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Lebanon parliament goes online as PM warns state struggling to contain coronavirus

Health officials wearing protective suit sprays disinfectant outside of the Lebanese Parliament building as a precaution against the coronavirus in Beirut, Lebanon on 10 March 2020 [Hussam Chbaro/Anadolu Agency]
Health officials wearing protective suit spray disinfectant outside of the Lebanese Parliament building as a precaution against the coronavirus in Beirut, Lebanon on 10 March 2020 [Hussam Chbaro/Anadolu Agency]

Parliamentary Speaker Nabih Berri announced that parliament will start holding legislative meetings online in a statement on Wednesday.

Local media Al-Joumhouria quoted Berri as saying that "the meetings will be held through video conferencing technology and through specialised institutions, which saves time and costs."

The move comes as President Michel Aoun called on citizens to stay inside and abide by home quarantine "in order to ward off the threat of the deadly coronavirus epidemic, so that the life cycle will return to normal soon."

As part of the transition to online meetings, the president held a video conference via Skype with teams from the Rafik Hariri hospital – the country's largest public hospital, and leading coronavirus treatment centre – and the Lebanese Red Cross on Tuesday.

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According to the National News Agency, the president listened to the concerns and demands of the teams and assessed how prepared they were to combat the novel coronavirus.

During the video conference, Aoun said: "Today, you are the source of reassurance for the Lebanese. Your efforts are sacred because you give unconditionally and risk your lives. Today only a few people are subjecting themselves to danger like you are doing."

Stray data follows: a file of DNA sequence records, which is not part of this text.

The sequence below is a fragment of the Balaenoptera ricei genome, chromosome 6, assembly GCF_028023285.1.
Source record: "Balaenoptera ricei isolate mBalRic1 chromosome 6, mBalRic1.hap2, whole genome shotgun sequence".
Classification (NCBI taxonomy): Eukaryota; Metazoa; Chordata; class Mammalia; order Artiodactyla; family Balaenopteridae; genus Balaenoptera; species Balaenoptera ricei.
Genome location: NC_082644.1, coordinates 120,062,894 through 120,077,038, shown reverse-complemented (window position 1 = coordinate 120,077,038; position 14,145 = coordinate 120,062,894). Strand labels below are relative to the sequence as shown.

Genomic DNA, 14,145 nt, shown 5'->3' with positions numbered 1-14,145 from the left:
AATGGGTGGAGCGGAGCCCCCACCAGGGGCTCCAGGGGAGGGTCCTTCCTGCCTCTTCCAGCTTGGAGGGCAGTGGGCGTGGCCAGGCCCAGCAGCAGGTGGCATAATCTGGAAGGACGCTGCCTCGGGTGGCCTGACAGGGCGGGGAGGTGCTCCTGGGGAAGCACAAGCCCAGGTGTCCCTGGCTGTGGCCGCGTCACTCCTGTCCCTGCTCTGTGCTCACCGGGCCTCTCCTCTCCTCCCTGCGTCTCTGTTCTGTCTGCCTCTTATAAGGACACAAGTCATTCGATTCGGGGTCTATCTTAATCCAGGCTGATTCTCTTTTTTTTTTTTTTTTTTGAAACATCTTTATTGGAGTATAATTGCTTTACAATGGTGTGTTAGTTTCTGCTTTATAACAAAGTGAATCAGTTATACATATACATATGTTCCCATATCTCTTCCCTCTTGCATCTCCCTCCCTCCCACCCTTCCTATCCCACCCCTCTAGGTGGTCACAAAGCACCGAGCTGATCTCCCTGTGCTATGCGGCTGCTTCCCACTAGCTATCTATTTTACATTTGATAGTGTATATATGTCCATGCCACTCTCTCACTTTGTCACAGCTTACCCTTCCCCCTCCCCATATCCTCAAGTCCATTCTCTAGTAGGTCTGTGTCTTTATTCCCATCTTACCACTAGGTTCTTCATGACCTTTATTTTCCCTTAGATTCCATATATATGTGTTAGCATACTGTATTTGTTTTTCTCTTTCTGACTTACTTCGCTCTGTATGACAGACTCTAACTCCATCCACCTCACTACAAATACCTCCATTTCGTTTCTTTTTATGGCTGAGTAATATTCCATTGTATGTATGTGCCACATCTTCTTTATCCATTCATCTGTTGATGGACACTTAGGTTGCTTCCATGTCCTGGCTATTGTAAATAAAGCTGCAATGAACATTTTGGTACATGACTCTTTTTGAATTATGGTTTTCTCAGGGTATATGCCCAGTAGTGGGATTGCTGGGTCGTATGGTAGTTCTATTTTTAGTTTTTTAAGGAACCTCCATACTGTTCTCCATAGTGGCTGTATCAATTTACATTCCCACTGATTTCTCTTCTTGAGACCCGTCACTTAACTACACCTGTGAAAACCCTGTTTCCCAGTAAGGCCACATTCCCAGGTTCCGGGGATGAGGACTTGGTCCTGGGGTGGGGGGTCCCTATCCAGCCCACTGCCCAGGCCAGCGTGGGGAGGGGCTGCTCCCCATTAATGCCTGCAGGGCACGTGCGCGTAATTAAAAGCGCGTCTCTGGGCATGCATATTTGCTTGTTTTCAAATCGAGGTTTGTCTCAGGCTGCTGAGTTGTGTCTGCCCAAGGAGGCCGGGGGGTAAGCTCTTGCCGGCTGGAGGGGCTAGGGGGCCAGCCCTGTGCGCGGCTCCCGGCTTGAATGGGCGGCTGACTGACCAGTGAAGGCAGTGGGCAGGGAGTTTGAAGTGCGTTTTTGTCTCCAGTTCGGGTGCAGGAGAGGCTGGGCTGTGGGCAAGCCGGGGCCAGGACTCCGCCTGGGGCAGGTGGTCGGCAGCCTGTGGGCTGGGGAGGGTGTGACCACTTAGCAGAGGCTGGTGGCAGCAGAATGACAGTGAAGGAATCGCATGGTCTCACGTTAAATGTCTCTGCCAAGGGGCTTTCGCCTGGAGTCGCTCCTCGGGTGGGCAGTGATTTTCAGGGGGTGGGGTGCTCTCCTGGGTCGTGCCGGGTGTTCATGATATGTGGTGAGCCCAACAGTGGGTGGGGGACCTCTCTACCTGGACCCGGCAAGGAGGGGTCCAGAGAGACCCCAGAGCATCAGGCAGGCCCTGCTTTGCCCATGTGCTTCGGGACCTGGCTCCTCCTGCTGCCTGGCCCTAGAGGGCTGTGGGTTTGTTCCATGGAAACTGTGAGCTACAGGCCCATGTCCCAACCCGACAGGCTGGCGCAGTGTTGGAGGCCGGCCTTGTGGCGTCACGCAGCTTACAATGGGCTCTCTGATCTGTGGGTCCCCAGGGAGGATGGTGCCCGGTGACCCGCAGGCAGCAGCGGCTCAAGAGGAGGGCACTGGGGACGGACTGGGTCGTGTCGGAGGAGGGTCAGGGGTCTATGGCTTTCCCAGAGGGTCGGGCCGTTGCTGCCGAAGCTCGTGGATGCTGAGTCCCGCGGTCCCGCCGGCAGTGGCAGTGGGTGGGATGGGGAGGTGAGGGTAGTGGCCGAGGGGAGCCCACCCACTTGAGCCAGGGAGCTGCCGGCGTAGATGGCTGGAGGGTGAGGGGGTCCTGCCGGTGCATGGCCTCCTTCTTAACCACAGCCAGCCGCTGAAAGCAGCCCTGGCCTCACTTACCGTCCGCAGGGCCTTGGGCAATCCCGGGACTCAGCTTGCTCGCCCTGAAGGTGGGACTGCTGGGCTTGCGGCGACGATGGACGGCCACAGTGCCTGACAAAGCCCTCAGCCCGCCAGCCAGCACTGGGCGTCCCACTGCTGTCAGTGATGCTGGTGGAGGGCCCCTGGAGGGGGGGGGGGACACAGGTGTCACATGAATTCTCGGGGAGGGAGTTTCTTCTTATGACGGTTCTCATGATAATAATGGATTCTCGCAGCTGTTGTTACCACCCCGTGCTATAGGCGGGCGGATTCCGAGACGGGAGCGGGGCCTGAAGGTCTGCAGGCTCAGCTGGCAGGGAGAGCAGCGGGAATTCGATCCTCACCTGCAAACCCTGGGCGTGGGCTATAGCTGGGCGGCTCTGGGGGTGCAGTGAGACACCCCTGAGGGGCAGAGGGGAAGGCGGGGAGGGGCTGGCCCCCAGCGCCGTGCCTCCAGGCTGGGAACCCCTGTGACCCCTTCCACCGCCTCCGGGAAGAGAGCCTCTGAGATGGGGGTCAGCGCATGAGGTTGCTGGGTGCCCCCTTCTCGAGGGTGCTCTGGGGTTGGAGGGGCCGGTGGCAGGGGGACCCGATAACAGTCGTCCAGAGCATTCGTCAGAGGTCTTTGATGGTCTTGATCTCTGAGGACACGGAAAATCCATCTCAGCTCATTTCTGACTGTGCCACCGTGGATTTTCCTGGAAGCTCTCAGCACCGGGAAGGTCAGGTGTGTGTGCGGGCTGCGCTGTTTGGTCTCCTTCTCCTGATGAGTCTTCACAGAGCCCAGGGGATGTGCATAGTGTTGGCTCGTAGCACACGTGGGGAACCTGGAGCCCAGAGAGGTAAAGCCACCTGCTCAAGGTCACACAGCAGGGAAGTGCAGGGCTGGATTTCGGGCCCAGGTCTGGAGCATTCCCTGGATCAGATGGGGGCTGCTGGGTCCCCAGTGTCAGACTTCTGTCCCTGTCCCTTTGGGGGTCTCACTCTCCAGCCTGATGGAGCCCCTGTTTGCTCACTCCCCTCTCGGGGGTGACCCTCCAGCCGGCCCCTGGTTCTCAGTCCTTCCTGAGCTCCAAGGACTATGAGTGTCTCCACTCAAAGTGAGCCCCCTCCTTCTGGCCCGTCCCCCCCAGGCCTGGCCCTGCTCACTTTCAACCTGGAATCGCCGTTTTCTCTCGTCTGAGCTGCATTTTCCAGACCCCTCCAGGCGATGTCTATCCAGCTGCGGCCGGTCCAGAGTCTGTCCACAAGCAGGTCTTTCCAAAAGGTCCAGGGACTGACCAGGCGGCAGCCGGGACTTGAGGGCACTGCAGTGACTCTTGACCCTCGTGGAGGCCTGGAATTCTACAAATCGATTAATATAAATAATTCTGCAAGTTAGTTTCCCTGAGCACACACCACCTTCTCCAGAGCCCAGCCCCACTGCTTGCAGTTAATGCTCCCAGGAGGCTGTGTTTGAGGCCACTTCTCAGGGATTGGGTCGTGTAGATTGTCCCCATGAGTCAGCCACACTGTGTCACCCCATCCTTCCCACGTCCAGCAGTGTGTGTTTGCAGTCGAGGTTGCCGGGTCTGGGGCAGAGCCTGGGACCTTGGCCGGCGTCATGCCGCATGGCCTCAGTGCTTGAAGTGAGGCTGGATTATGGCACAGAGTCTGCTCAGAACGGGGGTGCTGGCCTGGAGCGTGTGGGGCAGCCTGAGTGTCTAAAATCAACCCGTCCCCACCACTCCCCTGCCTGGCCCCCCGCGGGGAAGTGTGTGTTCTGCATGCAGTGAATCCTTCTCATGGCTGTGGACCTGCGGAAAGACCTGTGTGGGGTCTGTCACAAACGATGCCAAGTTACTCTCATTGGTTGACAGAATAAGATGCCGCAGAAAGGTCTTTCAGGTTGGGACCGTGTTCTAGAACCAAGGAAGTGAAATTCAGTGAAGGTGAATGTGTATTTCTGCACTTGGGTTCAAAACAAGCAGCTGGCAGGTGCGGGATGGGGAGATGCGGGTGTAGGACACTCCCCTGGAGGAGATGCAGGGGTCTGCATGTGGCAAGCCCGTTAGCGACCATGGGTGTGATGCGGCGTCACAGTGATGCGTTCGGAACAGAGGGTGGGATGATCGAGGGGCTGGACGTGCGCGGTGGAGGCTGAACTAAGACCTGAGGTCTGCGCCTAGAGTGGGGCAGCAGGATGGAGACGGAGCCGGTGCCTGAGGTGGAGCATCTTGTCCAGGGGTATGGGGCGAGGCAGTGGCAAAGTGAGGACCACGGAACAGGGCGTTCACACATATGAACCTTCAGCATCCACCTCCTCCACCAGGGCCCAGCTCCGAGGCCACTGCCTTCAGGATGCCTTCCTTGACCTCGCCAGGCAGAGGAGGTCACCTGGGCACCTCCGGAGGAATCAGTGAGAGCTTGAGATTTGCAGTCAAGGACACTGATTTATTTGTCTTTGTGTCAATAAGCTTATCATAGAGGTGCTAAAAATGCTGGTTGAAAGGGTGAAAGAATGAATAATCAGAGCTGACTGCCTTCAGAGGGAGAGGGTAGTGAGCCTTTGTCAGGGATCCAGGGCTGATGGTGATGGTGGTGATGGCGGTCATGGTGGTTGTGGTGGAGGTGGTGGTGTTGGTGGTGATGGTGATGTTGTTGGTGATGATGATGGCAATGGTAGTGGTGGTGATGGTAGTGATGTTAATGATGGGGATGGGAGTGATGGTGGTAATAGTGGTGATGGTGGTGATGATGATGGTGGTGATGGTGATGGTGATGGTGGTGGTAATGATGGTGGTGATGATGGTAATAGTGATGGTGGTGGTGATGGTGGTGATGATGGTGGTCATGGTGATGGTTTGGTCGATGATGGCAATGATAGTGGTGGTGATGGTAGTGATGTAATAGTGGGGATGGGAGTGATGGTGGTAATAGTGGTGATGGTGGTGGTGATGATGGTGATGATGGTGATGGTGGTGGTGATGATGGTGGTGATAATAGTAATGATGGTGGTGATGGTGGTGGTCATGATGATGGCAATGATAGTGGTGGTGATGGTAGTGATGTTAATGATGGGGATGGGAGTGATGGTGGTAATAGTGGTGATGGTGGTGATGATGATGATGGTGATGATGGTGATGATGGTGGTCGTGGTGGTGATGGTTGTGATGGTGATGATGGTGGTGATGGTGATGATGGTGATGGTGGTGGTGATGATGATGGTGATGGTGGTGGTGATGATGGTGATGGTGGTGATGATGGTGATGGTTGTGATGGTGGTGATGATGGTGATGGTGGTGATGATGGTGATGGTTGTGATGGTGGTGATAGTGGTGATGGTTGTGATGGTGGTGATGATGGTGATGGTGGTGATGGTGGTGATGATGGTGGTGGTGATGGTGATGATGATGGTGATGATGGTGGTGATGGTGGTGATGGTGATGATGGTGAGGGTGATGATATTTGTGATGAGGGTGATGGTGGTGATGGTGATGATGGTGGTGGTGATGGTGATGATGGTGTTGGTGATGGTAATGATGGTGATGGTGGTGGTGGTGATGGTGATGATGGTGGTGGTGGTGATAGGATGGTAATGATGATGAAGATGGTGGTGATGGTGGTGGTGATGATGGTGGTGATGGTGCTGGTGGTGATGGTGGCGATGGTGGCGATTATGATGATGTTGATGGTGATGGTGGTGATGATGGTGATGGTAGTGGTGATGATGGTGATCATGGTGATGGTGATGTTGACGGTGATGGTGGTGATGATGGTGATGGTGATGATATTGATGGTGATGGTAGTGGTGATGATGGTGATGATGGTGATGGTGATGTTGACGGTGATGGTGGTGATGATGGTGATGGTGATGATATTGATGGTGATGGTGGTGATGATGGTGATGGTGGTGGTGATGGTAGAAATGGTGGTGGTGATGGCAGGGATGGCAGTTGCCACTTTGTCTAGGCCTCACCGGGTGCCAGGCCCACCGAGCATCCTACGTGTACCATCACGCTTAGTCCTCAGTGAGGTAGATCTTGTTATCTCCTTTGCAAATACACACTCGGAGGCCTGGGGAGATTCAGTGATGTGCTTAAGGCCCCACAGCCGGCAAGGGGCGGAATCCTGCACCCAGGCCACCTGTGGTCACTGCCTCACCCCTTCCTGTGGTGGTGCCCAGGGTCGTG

The move comes as Prime Minister Hassan Diab has warned that the Lebanese state is struggling to keep up with the rise in coronavirus cases, which total 333, during a meeting with the Association of Banks in Lebanon (ABL) on Tuesday.

Diab said that "the whole country is under severe pressure, and no one can bear the burden of these pressures alone."

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Adding that "it is even hard for the state, with its present capabilities, to carry out its full duties to its citizens."

Diab's comments come as Human Rights Watch (HRW) published a report yesterday saying that "the Lebanese government is obligated to ensure everyone's right to health" and raised concerns that the coronavirus outbreak is taking Lebanon's medical supply shortage to breaking point.

According to the HRW report, hospitals are missing essentials "including almost all 'disposables' like gloves, masks and gowns" while importers have been unable to get ventilators or spare parts for faulty equipment since September due to the dollar shortage.

Health Minister Hamad Hasan said that hospitals "will receive cases according to the available capabilities."

The minister called for home quarantine, calling the practice "the first line of defence," adding that "without it all other things will fall apart."

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